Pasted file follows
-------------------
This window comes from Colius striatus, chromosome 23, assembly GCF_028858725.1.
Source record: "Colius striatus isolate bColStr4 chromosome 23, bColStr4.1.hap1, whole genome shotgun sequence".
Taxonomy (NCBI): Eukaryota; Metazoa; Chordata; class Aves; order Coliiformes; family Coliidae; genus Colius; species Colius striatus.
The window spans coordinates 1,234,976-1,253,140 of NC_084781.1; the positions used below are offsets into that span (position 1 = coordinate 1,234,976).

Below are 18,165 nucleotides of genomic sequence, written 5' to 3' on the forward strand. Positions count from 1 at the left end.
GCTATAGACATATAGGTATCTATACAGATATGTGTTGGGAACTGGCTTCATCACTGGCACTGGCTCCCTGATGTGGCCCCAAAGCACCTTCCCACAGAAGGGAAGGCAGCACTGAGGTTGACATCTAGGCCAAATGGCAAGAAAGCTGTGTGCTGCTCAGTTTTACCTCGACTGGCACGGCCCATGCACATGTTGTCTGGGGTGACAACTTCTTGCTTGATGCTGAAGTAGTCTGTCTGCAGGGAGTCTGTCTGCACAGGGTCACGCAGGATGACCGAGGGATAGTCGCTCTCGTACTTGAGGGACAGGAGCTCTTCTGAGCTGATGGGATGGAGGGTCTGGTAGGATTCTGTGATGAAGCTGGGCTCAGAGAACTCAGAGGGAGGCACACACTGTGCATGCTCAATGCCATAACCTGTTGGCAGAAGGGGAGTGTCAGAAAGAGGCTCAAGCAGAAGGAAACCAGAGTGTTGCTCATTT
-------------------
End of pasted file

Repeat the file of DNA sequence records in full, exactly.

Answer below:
This window comes from Colius striatus, chromosome 23, assembly GCF_028858725.1.
Source record: "Colius striatus isolate bColStr4 chromosome 23, bColStr4.1.hap1, whole genome shotgun sequence".
Taxonomy (NCBI): Eukaryota; Metazoa; Chordata; class Aves; order Coliiformes; family Coliidae; genus Colius; species Colius striatus.
The window spans coordinates 1,234,976-1,253,140 of NC_084781.1; the positions used below are offsets into that span (position 1 = coordinate 1,234,976).

Below are 18,165 nucleotides of genomic sequence, written 5' to 3' on the forward strand. Positions count from 1 at the left end.
GCTATAGACATATAGGTATCTATACAGATATGTGTTGGGAACTGGCTTCATCACTGGCACTGGCTCCCTGATGTGGCCCCAAAGCACCTTCCCACAGAAGGGAAGGCAGCACTGAGGTTGACATCTAGGCCAAATGGCAAGAAAGCTGTGTGCTGCTCAGTTTTACCTCGACTGGCACGGCCCATGCACATGTTGTCTGGGGTGACAACTTCTTGCTTGATGCTGAAGTAGTCTGTCTGCAGGGAGTCTGTCTGCACAGGGTCACGCAGGATGACCGAGGGATAGTCGCTCTCGTACTTGAGGGACAGGAGCTCTTCTGAGCTGATGGGATGGAGGGTCTGGTAGGATTCTGTGATGAAGCTGGGCTCAGAGAACTCAGAGGGAGGCACACACTGTGCATGCTCAATGCCATAACCTGTTGGCAGAAGGGGAGTGTCAGAAAGAGGCTCAAGCAGAAGGAAACCAGAGTGTTGCTCATTT